SIR—I have the honour to enclose for your information the copy of a letter which I have received from Mr. John Batman, a settler in this Colony, who has recently visited the opposite Coast of New Holland,—examined a portion of the country in the vicinity of Port Phillip—and on behalf of an Association, of which it appears he is the agent, purchased 600,000 acres of land from one of the Native Tribes.
The settlement of this district would unquestionably be highly advantageous to Van Diemen’s Land. Its extensive plains, and rich pastures are capable of supporting large herds of cattle and sheep,—and as the distance between the two ports might be traversed by a steam boat in about twenty-four hours, it might very rapidly be covered with flocks and herds from this Colony—indeed I have no doubt that the foundation would soon be laid for a very beneficial intercourse between the two countries.
It would afford me therefore, great pleasure were the facilities which might be afforded by this Government rendered availing in the settlement of this very valuable territory,—which might I submit, with a view to economy, be placed temporarily under the jurisdiction of the Supreme Court of Van Diemen’s Land.
As regards the request of the Association that their feoffment in the land in question by the Aborigines should be confirmed by the Crown, I am constrained, notwithstanding the great respectability of the gentlemen interested in the arrangement, to observe that it does not appear to me that it can be advocated on any valid grounds.
The land was taken possession of by Col. Collins for the Crown previous to the settlement of Van Diemen’s Land,—and subsequently, by Captain Wright in 1826, when a Military Post was, for a period, established there:—Messrs. Hovell and Hume, moreover, of whose journey I have an imperfect account before me—explored the country in 1824 and 1825.
It appears, also, from a comparison of the descriptions given by Messrs. Hovell and Hume,—and Mr. Batman, that they had met with several tribes in the same district, who distinguished it by different names,—a circumstance which would render the original ownership doubtful, even were it true in contemplation of law, that a migratory savage tribe, consisting of from, perhaps, 30 to 40 individuals, roaming over an almost unlimited extent of country, could acquire such a property in the soil as to be able to convey it so effectually as to confer to the purchasers any right of possession which would be recognized in our Courts of law.
In order, however, that the subject may be fully before His Majesty’s Government, I have thought it proper to transmit a copy of the Deed of transfer which was executed by the native Chiefs.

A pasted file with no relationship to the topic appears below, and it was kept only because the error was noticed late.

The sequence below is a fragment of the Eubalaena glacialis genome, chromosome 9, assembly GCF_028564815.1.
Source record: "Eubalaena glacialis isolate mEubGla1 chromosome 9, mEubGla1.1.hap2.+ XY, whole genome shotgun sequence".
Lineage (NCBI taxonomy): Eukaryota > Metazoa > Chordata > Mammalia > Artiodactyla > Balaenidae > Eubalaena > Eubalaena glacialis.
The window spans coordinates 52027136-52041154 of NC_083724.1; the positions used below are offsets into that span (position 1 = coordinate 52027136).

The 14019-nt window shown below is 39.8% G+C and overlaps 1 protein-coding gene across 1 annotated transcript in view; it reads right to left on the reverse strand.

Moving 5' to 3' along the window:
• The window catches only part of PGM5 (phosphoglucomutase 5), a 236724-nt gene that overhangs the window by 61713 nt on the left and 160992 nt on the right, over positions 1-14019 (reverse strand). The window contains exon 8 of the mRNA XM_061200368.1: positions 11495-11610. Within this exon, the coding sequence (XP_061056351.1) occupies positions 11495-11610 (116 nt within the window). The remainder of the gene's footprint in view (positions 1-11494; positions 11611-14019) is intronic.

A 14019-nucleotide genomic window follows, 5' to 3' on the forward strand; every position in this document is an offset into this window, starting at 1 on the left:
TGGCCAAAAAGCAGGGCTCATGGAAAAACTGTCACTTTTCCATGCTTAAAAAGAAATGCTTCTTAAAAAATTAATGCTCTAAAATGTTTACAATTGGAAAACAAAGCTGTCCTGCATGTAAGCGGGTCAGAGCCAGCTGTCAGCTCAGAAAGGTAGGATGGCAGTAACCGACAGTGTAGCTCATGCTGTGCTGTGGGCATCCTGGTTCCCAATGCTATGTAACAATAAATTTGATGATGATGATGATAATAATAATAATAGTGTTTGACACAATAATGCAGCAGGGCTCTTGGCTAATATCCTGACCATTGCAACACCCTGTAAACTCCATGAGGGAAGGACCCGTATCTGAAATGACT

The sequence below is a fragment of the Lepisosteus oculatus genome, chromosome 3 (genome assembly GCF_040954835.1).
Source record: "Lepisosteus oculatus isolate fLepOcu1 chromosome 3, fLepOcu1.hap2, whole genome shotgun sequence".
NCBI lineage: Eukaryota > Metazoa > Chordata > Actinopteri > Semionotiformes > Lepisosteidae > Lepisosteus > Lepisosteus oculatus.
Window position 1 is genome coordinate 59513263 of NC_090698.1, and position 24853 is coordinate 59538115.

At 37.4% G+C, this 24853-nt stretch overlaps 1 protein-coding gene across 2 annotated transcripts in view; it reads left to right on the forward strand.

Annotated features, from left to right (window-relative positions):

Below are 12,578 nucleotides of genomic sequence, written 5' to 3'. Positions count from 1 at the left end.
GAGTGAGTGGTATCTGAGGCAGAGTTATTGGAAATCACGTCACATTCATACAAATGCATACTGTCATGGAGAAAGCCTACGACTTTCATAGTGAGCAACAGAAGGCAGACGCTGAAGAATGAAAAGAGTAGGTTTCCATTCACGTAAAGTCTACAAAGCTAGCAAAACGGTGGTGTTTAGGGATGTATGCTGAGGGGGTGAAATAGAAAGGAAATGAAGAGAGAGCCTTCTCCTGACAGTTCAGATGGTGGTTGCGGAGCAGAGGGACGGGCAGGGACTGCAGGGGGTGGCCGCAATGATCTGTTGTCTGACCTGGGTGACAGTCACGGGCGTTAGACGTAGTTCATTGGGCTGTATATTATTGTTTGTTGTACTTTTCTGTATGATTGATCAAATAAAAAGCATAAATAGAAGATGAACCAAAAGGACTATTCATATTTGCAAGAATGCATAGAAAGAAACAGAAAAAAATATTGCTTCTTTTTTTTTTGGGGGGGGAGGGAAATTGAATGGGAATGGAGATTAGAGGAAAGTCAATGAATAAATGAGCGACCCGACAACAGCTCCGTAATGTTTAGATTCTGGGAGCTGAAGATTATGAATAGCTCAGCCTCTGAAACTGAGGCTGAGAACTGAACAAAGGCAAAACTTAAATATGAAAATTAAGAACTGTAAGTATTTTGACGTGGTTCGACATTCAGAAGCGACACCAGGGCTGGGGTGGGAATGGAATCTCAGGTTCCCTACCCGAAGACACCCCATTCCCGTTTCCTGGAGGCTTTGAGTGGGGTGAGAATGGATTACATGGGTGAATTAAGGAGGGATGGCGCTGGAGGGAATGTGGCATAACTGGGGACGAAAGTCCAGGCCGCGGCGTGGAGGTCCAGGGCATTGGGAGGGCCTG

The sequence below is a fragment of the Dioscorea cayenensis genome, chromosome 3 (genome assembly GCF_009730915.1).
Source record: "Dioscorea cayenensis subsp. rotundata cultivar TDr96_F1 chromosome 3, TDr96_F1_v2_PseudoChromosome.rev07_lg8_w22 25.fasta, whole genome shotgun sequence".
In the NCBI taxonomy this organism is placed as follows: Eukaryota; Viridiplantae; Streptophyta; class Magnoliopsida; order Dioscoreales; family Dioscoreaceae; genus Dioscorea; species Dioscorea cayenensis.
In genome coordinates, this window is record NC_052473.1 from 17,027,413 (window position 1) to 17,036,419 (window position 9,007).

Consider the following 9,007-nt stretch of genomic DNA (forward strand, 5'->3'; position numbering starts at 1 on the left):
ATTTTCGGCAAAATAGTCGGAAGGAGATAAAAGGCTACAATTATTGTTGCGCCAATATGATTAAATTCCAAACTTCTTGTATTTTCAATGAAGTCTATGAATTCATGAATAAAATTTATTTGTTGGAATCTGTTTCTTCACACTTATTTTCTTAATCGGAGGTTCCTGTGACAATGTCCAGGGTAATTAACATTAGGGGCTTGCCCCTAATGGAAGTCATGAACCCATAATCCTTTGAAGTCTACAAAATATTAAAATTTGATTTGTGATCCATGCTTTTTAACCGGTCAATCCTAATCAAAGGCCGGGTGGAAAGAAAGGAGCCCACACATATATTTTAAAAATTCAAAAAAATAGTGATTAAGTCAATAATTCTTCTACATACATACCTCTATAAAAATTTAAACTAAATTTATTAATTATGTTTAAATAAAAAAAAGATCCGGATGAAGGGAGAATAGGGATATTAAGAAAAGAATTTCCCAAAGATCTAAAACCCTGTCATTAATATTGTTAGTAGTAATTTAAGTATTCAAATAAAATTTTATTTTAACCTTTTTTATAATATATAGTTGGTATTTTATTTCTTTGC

Mr. Batman is an enterprising settler—he has acted with prudence as well as humanity, in making it his first effort to conciliate the native tribe with whom he negotiated, and I trust that the good feeling which he appears to have established will be perpetuated—were a liberal grant of land given him in the country he has explored I think the gift would be well bestowed;—but as regards the confirmation of his treaty with the natives, I have plainly told him I could not hold out the slightest prospect of its being favourably considered; and the Colonial Secretary has addressed to him the letter of which the accompanying is a copy, wherein you will perceive that, I have refrained from encouraging the hope that the scheme of Association would be successful, so far, at least as the investiture of the land in question.
As the Company will probably proceed at once to take possession, and as other individuals may follow their example for the purpose of occupying the adjoining land on the sea Coast—I cannot, I most respectfully submit, be made acquainted at too early a period, with the views, which His Majesty’s Government entertain upon this very important subject. I have the honour to be, sir,
Your most obedient humble servant,
10th August 1835
The following transcript is of a letter from John Wedge to John Batman whilst on his surveying expedition to Port Phillip:
10 Augt. 1835
Your brother has written so fully to you that it is unnecessary for me to write at length to you, as I fully concur in what he has said.
I hope you and the rest of the Gentlemen will agree in the propriety of sending more provisions to be issued in daily rations to the natives this will, I am quite satisfied, make permanent the friendly intercourse you established on your recent trip I have written very fully to Simpson on this subject, in order that he may bring the matter under the immediate consideration of the Gentlemen at Hobart Town. I hope the supply will be sent without delay, as the stores that are here will not last any length of time. As I intend my letter to Simpson for the information of all concerned I have sent it open under cover to Connelly to be forwarded by him to Hobart Town in order that those at Launceston may be made acquainted with its contents.